On Thursday, she found George working on the stream that he had built in the rock garden.  A few feet from George a squirrel cautiously sipped water from the stream.  The squirrel saw her and scampered up the nearby fence.  “It’s remarkable how comfortable they are with you,” she told him.  “I try to move slowly when I’m working,” George replied. “They seem to be less anxious.”
“What are you doing today?” she asked.
“Got a leak somewhere.  I’ve lost about 15 gallons since last night.  Still haven’t found it.”
“Well, you’re not going to like what going on in the market.  It’s way down today and it’s not about housing.”

He followed her into the house and broke into a big grin when he saw what was for lunch. “Tuna fish!”  Mabel had dressed up her famous tuna fish salad with lettuce, tomatoes, some green onions and put it open faced on some toasted bread.  It was scrumptious.  Not so the market.  The SP500 was down about 1-1/2% on several news releases.  The whopper was that Durable Goods Orders were down 18% in August from the previous month.  But most of that drop was a decline in aircraft orders after a surge in those same orders in July.  Aircraft orders were notoriously volatile. Year-over-year gains in non-defense capital goods, the core reading, were up almost 8%.

The weekly report of new unemployment claims had risen slightly but was still below 300,000.  September’s advance reading of the services sector, the PMI Services Flash, was slightly less than the robust reading of August but still very strong.  So what was causing these overreactions to news releases?  The short term traders execute buy or sell orders within seconds of a news release.  Computer algorithms trade within nanoseconds of the release.  If new unemployment claims are up even by 1, the word “up” or “rise” or some variation will occur within the release.  Sell.  New home sales up?  Up is good for this report.  Buy.  Why would the short-termers be so active this week?  Because they are trading against each other.  The mid and long termers, the portfolio managers, will take the stage at the beginning of next week to adjust their positions at quarter end when funds report their allocations.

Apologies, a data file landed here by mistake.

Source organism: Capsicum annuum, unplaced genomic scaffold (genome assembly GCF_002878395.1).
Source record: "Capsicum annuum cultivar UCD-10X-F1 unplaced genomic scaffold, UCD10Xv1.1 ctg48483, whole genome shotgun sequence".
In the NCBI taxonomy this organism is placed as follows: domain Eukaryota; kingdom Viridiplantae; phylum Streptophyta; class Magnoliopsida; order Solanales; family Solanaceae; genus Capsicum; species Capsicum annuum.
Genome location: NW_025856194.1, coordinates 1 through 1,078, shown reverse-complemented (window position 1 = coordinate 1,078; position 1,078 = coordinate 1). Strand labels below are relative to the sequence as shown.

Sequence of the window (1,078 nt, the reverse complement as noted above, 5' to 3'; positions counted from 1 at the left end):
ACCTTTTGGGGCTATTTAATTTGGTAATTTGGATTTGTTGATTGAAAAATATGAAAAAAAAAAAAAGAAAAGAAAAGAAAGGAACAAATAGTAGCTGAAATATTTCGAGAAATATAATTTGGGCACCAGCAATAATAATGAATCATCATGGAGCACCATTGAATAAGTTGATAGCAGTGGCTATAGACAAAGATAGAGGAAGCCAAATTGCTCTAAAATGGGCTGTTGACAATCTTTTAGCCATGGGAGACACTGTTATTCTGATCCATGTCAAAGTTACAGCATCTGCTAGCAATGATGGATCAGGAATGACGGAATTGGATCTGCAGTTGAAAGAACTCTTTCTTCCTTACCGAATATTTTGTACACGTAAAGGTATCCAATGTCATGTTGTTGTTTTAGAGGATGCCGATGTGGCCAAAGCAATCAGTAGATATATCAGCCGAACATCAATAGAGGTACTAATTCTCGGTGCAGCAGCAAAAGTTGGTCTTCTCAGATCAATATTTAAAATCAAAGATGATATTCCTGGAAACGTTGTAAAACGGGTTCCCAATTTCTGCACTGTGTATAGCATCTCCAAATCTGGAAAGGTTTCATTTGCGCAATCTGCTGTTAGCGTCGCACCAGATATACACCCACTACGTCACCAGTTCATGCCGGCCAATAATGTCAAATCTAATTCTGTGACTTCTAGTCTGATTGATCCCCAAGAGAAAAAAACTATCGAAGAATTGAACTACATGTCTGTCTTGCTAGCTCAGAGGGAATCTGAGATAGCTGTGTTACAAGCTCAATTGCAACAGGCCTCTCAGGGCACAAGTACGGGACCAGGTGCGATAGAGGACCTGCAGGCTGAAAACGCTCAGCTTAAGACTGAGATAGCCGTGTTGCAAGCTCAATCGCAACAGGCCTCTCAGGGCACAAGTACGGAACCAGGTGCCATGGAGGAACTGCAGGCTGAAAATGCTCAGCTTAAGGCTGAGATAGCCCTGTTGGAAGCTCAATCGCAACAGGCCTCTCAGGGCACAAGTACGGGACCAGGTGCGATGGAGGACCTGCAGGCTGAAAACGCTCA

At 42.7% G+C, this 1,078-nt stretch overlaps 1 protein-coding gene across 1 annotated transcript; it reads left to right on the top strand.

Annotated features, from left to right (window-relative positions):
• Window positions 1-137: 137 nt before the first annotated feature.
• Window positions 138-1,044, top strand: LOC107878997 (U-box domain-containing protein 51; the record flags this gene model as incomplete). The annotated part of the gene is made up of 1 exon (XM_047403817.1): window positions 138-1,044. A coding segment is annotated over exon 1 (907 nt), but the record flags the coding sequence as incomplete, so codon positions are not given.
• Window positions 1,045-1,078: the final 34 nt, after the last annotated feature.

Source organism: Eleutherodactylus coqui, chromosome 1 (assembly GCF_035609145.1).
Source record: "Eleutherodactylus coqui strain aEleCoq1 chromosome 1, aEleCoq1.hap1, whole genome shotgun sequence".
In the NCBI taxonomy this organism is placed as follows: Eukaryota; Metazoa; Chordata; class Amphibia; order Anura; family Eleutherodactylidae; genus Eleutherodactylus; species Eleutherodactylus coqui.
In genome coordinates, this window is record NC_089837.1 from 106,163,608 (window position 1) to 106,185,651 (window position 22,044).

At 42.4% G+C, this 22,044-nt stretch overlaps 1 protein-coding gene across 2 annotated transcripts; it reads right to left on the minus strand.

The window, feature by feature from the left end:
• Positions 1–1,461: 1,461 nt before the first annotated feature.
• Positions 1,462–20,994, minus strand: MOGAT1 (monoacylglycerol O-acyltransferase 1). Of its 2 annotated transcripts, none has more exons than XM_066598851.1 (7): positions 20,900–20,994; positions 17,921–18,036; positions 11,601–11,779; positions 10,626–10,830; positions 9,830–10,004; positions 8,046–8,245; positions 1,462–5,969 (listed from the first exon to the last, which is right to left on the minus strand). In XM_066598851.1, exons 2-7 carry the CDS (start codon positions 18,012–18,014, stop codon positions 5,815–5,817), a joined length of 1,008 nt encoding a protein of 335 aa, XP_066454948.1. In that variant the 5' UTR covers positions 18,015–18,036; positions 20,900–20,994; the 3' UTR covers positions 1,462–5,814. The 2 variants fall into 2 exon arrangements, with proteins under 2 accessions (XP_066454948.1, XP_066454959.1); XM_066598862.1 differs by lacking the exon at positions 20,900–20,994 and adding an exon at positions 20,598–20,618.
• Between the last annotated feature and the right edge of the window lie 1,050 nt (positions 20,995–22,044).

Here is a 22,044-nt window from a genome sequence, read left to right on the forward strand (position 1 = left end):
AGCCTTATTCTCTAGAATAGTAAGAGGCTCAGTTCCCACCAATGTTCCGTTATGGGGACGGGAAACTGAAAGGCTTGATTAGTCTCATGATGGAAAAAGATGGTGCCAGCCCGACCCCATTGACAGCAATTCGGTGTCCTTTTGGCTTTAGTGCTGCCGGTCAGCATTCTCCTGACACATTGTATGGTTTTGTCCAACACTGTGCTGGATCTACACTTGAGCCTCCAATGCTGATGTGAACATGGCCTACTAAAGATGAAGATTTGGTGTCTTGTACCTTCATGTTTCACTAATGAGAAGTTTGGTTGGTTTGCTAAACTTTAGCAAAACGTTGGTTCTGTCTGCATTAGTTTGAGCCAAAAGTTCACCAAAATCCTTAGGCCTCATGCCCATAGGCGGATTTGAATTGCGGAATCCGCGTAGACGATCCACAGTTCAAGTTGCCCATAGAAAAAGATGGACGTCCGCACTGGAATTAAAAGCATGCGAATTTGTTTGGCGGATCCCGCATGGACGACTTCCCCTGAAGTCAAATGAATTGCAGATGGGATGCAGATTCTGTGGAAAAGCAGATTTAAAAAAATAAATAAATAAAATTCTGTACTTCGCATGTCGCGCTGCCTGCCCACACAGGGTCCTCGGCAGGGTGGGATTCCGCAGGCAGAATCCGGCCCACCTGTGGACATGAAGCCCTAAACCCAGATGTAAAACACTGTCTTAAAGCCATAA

Late Friday morning, Mabel stood out on the back deck, her mouth open at the sight of George hunched down as he came out of the shed in the backyard.  Hundreds of wasps swarmed above him.  He knelt down and closed the doors to the shed and hurried to her on the deck.

“My God, George!  Are you all right?”
“Oh, yeah, no worries.  Anything on me?” he asked.
“No.”  There were just a few wasps visible outside the closed doors.  “What on earth?!”
“Well, they’ve really built themselves a city since I was in there last,” George explained.  He sat down on the deck.  The shed was where they kept old tax records and camping gear that they hadn’t used in quite a long time but hadn’t given away or sold – just in case they went camping again.  “I should have sprayed them earlier in the summer but it was such a small hive.  Those doors get sun most of the day so they like it in there.  They’re right above the doorway so they’re not bothering any of our stuff and I was able to stand up in the shed and they just left me alone.”
“I don’t care. What if I had gone out there to get something?!” she said angrily.